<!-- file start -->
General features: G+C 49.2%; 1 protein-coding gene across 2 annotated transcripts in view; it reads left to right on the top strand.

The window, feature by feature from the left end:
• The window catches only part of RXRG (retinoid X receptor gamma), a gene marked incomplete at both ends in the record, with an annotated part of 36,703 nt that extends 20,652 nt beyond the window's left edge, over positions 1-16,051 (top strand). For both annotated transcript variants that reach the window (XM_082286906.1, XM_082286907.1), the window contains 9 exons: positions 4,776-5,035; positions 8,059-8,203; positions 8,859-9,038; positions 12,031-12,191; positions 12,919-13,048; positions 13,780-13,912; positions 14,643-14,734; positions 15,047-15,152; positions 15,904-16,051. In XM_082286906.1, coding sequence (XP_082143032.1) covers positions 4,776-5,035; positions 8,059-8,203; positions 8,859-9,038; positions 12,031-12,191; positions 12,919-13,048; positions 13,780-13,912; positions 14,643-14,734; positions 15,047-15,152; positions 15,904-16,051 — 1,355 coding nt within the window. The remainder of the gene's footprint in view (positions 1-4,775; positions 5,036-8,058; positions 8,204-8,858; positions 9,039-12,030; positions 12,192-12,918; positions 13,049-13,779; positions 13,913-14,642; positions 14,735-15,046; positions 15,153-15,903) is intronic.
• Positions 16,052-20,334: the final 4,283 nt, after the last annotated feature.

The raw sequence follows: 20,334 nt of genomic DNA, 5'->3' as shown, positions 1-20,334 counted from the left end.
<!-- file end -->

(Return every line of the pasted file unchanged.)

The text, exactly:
General features: G+C 49.2%; 1 protein-coding gene across 2 annotated transcripts in view; it reads left to right on the top strand.

The window, feature by feature from the left end:
• The window catches only part of RXRG (retinoid X receptor gamma), a gene marked incomplete at both ends in the record, with an annotated part of 36,703 nt that extends 20,652 nt beyond the window's left edge, over positions 1-16,051 (top strand). For both annotated transcript variants that reach the window (XM_082286906.1, XM_082286907.1), the window contains 9 exons: positions 4,776-5,035; positions 8,059-8,203; positions 8,859-9,038; positions 12,031-12,191; positions 12,919-13,048; positions 13,780-13,912; positions 14,643-14,734; positions 15,047-15,152; positions 15,904-16,051. In XM_082286906.1, coding sequence (XP_082143032.1) covers positions 4,776-5,035; positions 8,059-8,203; positions 8,859-9,038; positions 12,031-12,191; positions 12,919-13,048; positions 13,780-13,912; positions 14,643-14,734; positions 15,047-15,152; positions 15,904-16,051 — 1,355 coding nt within the window. The remainder of the gene's footprint in view (positions 1-4,775; positions 5,036-8,058; positions 8,204-8,858; positions 9,039-12,030; positions 12,192-12,918; positions 13,049-13,779; positions 13,913-14,642; positions 14,735-15,046; positions 15,153-15,903) is intronic.
• Positions 16,052-20,334: the final 4,283 nt, after the last annotated feature.

The raw sequence follows: 20,334 nt of genomic DNA, 5'->3' as shown, positions 1-20,334 counted from the left end.